THE World was builded out of flame and storm.
The oak, blast-beaten on the hills, stands forth,
Stalwart and strong. The ore is broken, crushed
And sifted in the fiery crucible;
The remnant is pure gold. Brave hearts must dare
The billowy surge beneath the stern white stars
To net the finny harvests of the sea.
No boon is won, but some true hero dies.
Therefore is every gift a sacrament,
And every service is a holy thing,–
Not unto him whose filthy pence unearned
The treasure buys, but to the one who takes
The gift with reverence from that unknown
Who went forth brave and strong, came broken back,
But won for us a rare and priceless pearl.
EMBLEM of beauty and sorrow,
Twine with each wistful to-morrow
The past with its memories teeming
And all its dear innocent dreaming.
Go thou, O Lily, and o'er her cast
The drifting breath of the wind-swept hills;
Sing her the music of forest rills;
Whisper a dream of the sacred past;
Lie on her heart till the angels wake
Her deathless love for the old time's sake.
Still to that love I am turning
Though beyond reach of my yearning;
And never the vision shall vanish
Nor time nor eternity banish
That dream so splendid of love and tears
That still transfigures the lonely years.
Go, Lily, go with my love and lie
Close to her heart and never die;
To her with my love I bequeath you,
Fair as the glow of the golden sky
When twilight falls and the breezes sigh,
Sweet as the bosom beneath you,
Pure as the dew on the glistening sod,
White as the snowflake, perfect as God.
GOD is eternity, the sky, the sea,
The consciousness of universal space,
The source of energy and living grace,
Of life and light, of love and destiny,
God is that deep, ethereal ocean, free,
Whose billows keep their wide unbarriered place
Amid the stars that move before His face
In robes of hurricane and harmony.
A light that twinkles in a distant star,
A wave of ocean surging on the shore,
One substance with the sea; a wing to soar
Forever onward to the peaks afar,
A soul to love, a mind to learn God's plan,
A child of the eternal–such is man.
O THOU whose finger-tips,
From out the unveiled universe around,
Can touch my human lips
With harmonies beyond the range of sound;
Whose living word,
All vital truth revealing,
My soul hath stirred
To raptures holy, comforting and healing;
Beneath, around, above,
Breathe on me atmospheres
Of universal Love–
The music of the timeless years;
Upon my soul,
Pour vast eternities of might,
Up through my being roll
Deep seas of light
To urge me onward to the Goal,
The Infinite, the Whole.
ERE yet the dawn
Pushed rosy fingers up the arch of day
And smiled its promise to the voiceless prime,
Love sat and patterns wove at life's great loom.
He flung the suns into the soundless arch,
Appointed them their courses in the deep,
To keep His great time-harmonies, and blaze
As beacons in the ebon fields of night.
Love balanced them and held them firm and true,
Poised 'twixt attractive and repulsive drift
Amid the throngs of heaven. What though this power
Was ever known to us as gravity,
Its first and last celestial name is Love.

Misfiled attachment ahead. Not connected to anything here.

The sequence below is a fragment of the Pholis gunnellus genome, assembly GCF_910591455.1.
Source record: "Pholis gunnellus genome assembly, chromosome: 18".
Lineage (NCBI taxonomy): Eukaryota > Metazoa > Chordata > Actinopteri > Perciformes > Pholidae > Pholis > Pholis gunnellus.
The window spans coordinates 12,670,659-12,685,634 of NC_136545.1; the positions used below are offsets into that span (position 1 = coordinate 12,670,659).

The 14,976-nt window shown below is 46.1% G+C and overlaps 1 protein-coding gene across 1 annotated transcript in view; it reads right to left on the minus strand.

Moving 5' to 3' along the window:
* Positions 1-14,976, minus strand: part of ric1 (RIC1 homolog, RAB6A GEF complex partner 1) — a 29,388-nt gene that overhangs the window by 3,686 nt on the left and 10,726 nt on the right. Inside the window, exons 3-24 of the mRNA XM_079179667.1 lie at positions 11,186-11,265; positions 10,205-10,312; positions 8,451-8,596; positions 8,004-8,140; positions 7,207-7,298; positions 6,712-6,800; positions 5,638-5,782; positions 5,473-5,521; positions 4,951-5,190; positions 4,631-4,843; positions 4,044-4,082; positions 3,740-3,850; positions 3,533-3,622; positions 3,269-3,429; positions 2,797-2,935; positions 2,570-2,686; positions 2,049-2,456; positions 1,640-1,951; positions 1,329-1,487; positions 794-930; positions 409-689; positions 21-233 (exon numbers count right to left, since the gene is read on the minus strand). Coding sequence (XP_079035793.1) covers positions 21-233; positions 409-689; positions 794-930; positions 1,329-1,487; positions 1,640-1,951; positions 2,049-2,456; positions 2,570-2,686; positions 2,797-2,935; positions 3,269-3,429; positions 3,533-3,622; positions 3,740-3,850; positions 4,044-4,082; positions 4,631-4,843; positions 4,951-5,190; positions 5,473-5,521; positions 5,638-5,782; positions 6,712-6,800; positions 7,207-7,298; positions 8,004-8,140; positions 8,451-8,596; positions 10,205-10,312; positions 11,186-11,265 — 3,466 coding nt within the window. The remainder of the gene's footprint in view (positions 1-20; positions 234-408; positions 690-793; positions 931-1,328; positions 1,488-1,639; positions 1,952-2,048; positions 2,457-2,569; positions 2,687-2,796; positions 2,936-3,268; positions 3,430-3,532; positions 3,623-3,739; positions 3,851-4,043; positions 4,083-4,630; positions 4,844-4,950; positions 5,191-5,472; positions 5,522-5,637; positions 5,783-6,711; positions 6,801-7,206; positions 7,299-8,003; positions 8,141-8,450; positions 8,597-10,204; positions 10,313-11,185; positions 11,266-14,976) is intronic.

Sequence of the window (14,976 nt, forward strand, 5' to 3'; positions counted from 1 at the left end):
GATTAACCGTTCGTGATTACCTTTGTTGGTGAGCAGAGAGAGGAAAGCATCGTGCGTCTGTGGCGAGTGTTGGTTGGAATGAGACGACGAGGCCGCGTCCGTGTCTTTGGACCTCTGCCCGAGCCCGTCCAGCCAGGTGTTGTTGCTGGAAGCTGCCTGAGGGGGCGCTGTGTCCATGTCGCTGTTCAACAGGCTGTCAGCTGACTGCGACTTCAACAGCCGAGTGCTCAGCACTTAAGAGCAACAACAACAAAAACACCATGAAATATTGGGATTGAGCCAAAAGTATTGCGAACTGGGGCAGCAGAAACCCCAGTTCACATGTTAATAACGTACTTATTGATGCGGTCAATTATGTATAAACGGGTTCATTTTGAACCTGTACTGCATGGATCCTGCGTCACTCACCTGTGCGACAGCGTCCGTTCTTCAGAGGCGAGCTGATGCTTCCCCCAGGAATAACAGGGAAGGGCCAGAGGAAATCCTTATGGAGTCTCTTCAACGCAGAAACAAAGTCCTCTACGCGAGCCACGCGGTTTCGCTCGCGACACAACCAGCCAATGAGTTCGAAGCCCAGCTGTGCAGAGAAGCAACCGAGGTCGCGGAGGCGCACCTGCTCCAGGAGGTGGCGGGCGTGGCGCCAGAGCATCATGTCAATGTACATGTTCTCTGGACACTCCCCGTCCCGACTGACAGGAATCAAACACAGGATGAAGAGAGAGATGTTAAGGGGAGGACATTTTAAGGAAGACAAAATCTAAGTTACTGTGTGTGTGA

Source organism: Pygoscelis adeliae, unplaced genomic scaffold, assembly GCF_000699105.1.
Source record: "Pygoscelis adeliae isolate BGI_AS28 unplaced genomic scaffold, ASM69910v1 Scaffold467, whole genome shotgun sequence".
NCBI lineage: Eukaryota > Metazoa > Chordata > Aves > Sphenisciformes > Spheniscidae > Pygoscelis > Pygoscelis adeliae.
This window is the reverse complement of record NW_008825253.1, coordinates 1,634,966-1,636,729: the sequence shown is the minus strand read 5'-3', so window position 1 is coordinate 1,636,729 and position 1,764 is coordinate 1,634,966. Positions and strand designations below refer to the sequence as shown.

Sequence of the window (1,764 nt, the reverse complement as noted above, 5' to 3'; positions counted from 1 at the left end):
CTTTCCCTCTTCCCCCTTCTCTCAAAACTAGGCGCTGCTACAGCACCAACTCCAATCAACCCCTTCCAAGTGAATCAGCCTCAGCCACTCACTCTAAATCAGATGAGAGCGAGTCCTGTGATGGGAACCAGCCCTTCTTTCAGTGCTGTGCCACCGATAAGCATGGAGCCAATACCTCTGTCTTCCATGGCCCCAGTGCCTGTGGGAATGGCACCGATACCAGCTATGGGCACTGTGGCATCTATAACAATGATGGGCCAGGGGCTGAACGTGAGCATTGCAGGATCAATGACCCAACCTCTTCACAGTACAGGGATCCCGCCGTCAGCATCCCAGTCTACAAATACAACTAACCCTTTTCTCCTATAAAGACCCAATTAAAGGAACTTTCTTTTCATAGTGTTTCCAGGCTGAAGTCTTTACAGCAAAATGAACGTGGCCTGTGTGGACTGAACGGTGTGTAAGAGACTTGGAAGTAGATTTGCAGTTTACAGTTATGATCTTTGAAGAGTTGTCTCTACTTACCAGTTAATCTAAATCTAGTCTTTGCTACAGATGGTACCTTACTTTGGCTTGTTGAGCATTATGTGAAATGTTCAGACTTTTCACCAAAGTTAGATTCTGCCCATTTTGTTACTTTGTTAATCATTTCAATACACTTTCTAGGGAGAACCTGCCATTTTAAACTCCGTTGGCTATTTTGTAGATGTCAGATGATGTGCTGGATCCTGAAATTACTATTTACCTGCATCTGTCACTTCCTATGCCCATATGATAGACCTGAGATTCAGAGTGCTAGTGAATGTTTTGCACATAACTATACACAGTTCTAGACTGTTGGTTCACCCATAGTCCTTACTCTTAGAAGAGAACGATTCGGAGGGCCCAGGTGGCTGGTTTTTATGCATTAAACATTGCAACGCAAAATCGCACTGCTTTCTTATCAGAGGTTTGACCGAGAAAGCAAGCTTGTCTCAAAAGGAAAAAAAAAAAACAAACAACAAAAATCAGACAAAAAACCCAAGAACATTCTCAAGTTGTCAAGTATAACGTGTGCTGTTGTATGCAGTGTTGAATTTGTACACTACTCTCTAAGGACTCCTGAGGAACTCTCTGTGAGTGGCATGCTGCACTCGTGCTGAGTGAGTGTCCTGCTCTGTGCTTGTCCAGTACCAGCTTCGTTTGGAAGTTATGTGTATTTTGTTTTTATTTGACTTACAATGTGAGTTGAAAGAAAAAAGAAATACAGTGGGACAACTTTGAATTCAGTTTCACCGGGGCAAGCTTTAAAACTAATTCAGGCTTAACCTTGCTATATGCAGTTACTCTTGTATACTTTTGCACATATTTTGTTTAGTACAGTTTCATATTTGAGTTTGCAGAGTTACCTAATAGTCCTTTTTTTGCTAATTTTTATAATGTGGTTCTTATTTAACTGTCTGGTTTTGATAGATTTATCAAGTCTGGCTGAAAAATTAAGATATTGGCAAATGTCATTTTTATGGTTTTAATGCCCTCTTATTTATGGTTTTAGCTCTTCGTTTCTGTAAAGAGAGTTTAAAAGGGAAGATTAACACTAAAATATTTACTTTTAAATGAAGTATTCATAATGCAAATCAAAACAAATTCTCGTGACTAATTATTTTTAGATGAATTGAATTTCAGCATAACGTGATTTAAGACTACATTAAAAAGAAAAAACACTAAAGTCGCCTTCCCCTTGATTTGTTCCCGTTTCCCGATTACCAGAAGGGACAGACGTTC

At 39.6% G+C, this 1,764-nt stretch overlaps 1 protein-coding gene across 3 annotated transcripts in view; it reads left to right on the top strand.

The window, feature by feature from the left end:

Love spake the word omnipotent, and lo!
Upon the distant and mid deep, the earth
Was flung, robed in blue skies and summer lands,
Green-garlanded with leaves and bright with flowers,
While songsters fluttered in the rosy skies.
But sometimes, moaning through the dark-leaved pines,
Or sobbing down the lonely shores of time,
Or wailing in the tempest-arch of night,
Love moved unresting and unsatisfied.
The faces of the hills in beauty smiled,
The night's deep vault blazed with configured stars,
Fair nature throbbed through all her frame of light,
And everywhere was Love's fine energy;
But fields and forests, flowers and firmaments
Had not attained to understand the throb
And thrill of life, so Love made human hearts
That mightily could feel and understand;
Made them his constant home, centre and sweep,
Channel and instrument of life and truth,
The word of God on earth, Love's other self,
The high ambassadors of truth and light;
And Love was free where Life was wholly true.
SAY not to me:
'Cromwell, thou diest.' Save thy timid breath.
Do not the wild winds noise it o'er the world?
Shall he alone who made God's word his guide
And put the yoke of England on the seas
Not know the face of death when all God's foes
Whisper and say: 'The Lord Protector dies'?
Suppose ye he will tremble, gasp, turn pale,
At hint of death, which he so often dared?
Life's shuttle drifts across the web of time,
And if posterity see but one strand
Of purpose fair, or trace amid the woof
One feeble pattern to some worthy end,
Life was not vain. My sword my spokesman was;
It speaks no more, yet all the world doth know
It curbed the pride of kings.
Play not the role
Of simulated tears, but draw ye near,
For there are some words still Cromwell would say,
Even though his word be silent. Nearer still,
Lest nature's furious voice baffle your ears
With roaring winds and thunders pierced with fire.
The toils of state–these do not matter much;
But that the people love not righteousness,
Know not reality, bowing their souls
To musty precedents–that matters much.
That warders of the realm would still with words
The groans that from the battle's whirlwind call,
With paper promises and inky lies
Would heal the hurt of England, matters more.
That they whose thought doth show no real fact;
Whose words show something other than their thought;
Whose office, tricked with gaudy trappings, struts
So loud with blare of brass they cannot hear
The voice of God; so big with littleness,
They cannot see the lawful rights of man–
That matters all.
This too remember well–
I learned it late: None but a tyrant makes
That good prevail that is not in men's hearts,
And tyranny is questionable good.
Therefore must all men learn by liberty,
And with what pain their doings on them bring.
Give these my words to those who care to hear;
My thanks to you that ye report them true,
And for your patience now. I cannot hear
Your words, nor can I more, so stand apart,
That, undistracted by the storms of state
Or any human presence, I may come
Before the King of kings in hope and faith
For pardon of my sins.
HEIR to the wealth of all the storied past,
A thousand generations pour their life
Into this heart of mine;
'Twere base indeed if these should be the last,
Life's standard bearing in some noble strife,
To advance the battle line.
Let life grow richer by its cost to me,
Till hope, too strong for dream of weak despair,
Seize each momentous goal;
No monster of chimeric mystery,
Or fabled horror with its deathful stare,
Palsy my dauntless soul.
Lord of this heritage of life and hope,
Dowered with what gifts the ages could achieve
By dint of toil and tears,
I, in my turn, with some new problem cope,
And gratefully the sure solution leave
For all the coming years.